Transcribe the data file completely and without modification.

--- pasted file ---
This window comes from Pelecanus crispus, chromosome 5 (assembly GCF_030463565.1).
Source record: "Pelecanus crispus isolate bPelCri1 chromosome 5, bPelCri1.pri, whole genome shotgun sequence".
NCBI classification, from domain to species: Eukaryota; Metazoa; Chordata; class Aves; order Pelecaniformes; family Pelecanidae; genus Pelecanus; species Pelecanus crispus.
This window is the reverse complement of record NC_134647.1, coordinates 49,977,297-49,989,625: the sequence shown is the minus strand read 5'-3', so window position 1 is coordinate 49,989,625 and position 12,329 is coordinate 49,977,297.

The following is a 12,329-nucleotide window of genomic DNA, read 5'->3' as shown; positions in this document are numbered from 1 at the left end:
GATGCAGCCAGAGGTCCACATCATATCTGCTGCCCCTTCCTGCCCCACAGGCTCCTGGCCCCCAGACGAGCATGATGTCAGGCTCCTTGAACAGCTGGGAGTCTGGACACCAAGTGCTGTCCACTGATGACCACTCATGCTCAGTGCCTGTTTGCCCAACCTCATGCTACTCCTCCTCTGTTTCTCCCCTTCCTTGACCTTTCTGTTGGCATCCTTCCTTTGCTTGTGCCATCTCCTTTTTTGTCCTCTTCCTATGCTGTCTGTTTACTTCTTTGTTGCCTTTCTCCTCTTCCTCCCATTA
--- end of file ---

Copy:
This window comes from Pelecanus crispus, chromosome 5 (assembly GCF_030463565.1).
Source record: "Pelecanus crispus isolate bPelCri1 chromosome 5, bPelCri1.pri, whole genome shotgun sequence".
NCBI classification, from domain to species: Eukaryota; Metazoa; Chordata; class Aves; order Pelecaniformes; family Pelecanidae; genus Pelecanus; species Pelecanus crispus.
This window is the reverse complement of record NC_134647.1, coordinates 49,977,297-49,989,625: the sequence shown is the minus strand read 5'-3', so window position 1 is coordinate 49,989,625 and position 12,329 is coordinate 49,977,297.

The following is a 12,329-nucleotide window of genomic DNA, read 5'->3' as shown; positions in this document are numbered from 1 at the left end:
GATGCAGCCAGAGGTCCACATCATATCTGCTGCCCCTTCCTGCCCCACAGGCTCCTGGCCCCCAGACGAGCATGATGTCAGGCTCCTTGAACAGCTGGGAGTCTGGACACCAAGTGCTGTCCACTGATGACCACTCATGCTCAGTGCCTGTTTGCCCAACCTCATGCTACTCCTCCTCTGTTTCTCCCCTTCCTTGACCTTTCTGTTGGCATCCTTCCTTTGCTTGTGCCATCTCCTTTTTTGTCCTCTTCCTATGCTGTCTGTTTACTTCTTTGTTGCCTTTCTCCTCTTCCTCCCATTA